Discovering the Asante Kingdom by Robert Z CohenBased upon discoveries made possible by recent advances in research techniques, five of these six books discuss the history of sub-Saharan African kingdoms from about 800 CE to the 20th century. All, except Egyptian Dynasties, were located near the Gold and Ivory Coasts of Western Africa, and authors describe the origins, development, contributions, and eventual decline of each civilization. They emphasize how rulers and chiefs shaped each empire and its contributions to African culture. Most include information about the present and objectively discuss the historical and contemporary role of Islam in the region. Large, color photos of artifacts are a strong point, but the few maps that are included are either historical or lack detail. Additionally, some of the discussions of rulers and succession struggles are dry. Despite those weaknesses, the scarcity of material about this region makes these books suitable report purchases.
The Fall of the Asante Empire: The Hundred-Year War for Africa's Gold Coast by Robert EdgertonFor the first time, anthropologist Robert Edgerton tells the story of the Hundred-Year War—from 1807 to 1900, between the British Empire and the Asante Kingdom—from the Asante point of view.
At its height, the Asante empire, on the Gold Coast of Africa in present-day Ghana, comprised three million people and had its own highly sophisticated social, political, and military institutions. Armed with European firearms, the tenacious and disciplined Asante army inflicted heavy casualties on advancing British troops, in some cases defeating them. They won the respect and admiration of British commanders, and displayed a unique willingness to adapt their traditional military tactics to counter superior British technology. Even well after a British fort had been established in Kumase, the Asante capital, the indigenous culture stubbornly resisted Europeanization, as long as the "golden stool," the sacred repository of royal power, remained in Asante hands. It was only after an entire century of fighting that resistance ultimately ceased.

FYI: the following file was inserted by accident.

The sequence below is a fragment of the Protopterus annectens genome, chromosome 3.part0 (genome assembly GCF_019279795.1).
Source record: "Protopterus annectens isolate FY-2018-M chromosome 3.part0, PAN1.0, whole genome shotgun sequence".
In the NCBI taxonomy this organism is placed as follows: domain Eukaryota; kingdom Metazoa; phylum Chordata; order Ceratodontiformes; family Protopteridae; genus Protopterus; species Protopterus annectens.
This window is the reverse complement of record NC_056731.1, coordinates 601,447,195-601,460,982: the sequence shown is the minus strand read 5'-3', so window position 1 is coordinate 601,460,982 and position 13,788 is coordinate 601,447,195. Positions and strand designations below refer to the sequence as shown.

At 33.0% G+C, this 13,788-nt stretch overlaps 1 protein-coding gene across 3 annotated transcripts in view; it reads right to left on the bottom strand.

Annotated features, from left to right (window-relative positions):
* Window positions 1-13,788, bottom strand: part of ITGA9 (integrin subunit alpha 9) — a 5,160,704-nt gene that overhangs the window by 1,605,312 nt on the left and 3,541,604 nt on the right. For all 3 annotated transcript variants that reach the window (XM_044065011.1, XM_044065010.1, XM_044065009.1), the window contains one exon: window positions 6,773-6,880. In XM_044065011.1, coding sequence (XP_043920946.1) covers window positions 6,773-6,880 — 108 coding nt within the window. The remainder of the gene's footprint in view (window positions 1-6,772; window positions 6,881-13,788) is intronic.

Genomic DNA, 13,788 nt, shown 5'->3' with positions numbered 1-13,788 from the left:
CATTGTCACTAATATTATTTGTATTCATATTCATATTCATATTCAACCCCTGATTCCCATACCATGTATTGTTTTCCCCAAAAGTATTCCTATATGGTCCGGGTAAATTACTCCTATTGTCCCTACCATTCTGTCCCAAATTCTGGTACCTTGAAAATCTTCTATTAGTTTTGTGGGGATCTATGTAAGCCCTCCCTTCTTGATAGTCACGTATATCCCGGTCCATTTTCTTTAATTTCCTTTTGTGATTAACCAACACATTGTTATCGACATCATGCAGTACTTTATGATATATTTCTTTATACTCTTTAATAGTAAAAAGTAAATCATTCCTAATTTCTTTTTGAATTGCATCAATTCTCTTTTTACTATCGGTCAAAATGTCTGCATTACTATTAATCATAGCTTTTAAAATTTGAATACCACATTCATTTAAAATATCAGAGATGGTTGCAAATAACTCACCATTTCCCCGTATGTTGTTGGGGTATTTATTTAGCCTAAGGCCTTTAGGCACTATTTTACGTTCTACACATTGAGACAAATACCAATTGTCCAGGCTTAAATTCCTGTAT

The Asante Kingdom by Carol ThompsonThis highly praised series of books has been in print since the 1950s (launched originally by Franklin Watts himself). Today's First Books provide engaging, in-depth introductions to subjects in all areas of the middle-grade curriculum, including science, social studies, and the arts.
Illustrated with color and historical photography and art, each First Book is chaptered, includes an index, a "For Further Reading" list and, where appropriate, a glossary and original maps. This book surveys the history and culture of the Asante Kingdom in West Africa, from its founding in the late seventeenth century to its clashes with the British and eventual decline in the nineteenth century.